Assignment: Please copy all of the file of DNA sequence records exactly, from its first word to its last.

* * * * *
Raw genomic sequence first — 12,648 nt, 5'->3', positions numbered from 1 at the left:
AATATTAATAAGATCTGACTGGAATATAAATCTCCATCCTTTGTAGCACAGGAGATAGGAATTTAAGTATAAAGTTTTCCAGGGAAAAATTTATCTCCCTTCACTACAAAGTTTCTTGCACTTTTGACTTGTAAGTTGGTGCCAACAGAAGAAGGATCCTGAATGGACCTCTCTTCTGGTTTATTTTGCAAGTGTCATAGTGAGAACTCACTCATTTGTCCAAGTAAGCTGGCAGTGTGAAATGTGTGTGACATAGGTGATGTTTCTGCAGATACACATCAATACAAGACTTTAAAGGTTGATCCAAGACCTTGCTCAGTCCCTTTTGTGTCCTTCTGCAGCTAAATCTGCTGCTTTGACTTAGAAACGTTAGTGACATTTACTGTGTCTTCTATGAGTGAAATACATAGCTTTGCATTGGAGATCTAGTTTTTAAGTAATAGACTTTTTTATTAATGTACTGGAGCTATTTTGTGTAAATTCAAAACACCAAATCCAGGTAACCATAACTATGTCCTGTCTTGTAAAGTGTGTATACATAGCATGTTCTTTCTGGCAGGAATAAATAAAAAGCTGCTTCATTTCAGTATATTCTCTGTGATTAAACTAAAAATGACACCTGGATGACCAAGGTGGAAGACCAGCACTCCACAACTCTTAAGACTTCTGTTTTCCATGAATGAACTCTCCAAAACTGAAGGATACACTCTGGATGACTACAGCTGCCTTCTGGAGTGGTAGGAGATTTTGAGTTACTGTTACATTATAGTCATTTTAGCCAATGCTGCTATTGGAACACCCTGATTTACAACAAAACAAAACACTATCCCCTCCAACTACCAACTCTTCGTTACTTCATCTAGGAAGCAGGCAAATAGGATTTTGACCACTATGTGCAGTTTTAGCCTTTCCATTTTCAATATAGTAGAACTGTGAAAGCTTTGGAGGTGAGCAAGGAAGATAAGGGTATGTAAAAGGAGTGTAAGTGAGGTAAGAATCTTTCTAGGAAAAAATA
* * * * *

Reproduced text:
Raw genomic sequence first — 12,648 nt, 5'->3', positions numbered from 1 at the left:
AATATTAATAAGATCTGACTGGAATATAAATCTCCATCCTTTGTAGCACAGGAGATAGGAATTTAAGTATAAAGTTTTCCAGGGAAAAATTTATCTCCCTTCACTACAAAGTTTCTTGCACTTTTGACTTGTAAGTTGGTGCCAACAGAAGAAGGATCCTGAATGGACCTCTCTTCTGGTTTATTTTGCAAGTGTCATAGTGAGAACTCACTCATTTGTCCAAGTAAGCTGGCAGTGTGAAATGTGTGTGACATAGGTGATGTTTCTGCAGATACACATCAATACAAGACTTTAAAGGTTGATCCAAGACCTTGCTCAGTCCCTTTTGTGTCCTTCTGCAGCTAAATCTGCTGCTTTGACTTAGAAACGTTAGTGACATTTACTGTGTCTTCTATGAGTGAAATACATAGCTTTGCATTGGAGATCTAGTTTTTAAGTAATAGACTTTTTTATTAATGTACTGGAGCTATTTTGTGTAAATTCAAAACACCAAATCCAGGTAACCATAACTATGTCCTGTCTTGTAAAGTGTGTATACATAGCATGTTCTTTCTGGCAGGAATAAATAAAAAGCTGCTTCATTTCAGTATATTCTCTGTGATTAAACTAAAAATGACACCTGGATGACCAAGGTGGAAGACCAGCACTCCACAACTCTTAAGACTTCTGTTTTCCATGAATGAACTCTCCAAAACTGAAGGATACACTCTGGATGACTACAGCTGCCTTCTGGAGTGGTAGGAGATTTTGAGTTACTGTTACATTATAGTCATTTTAGCCAATGCTGCTATTGGAACACCCTGATTTACAACAAAACAAAACACTATCCCCTCCAACTACCAACTCTTCGTTACTTCATCTAGGAAGCAGGCAAATAGGATTTTGACCACTATGTGCAGTTTTAGCCTTTCCATTTTCAATATAGTAGAACTGTGAAAGCTTTGGAGGTGAGCAAGGAAGATAAGGGTATGTAAAAGGAGTGTAAGTGAGGTAAGAATCTTTCTAGGAAAAAATA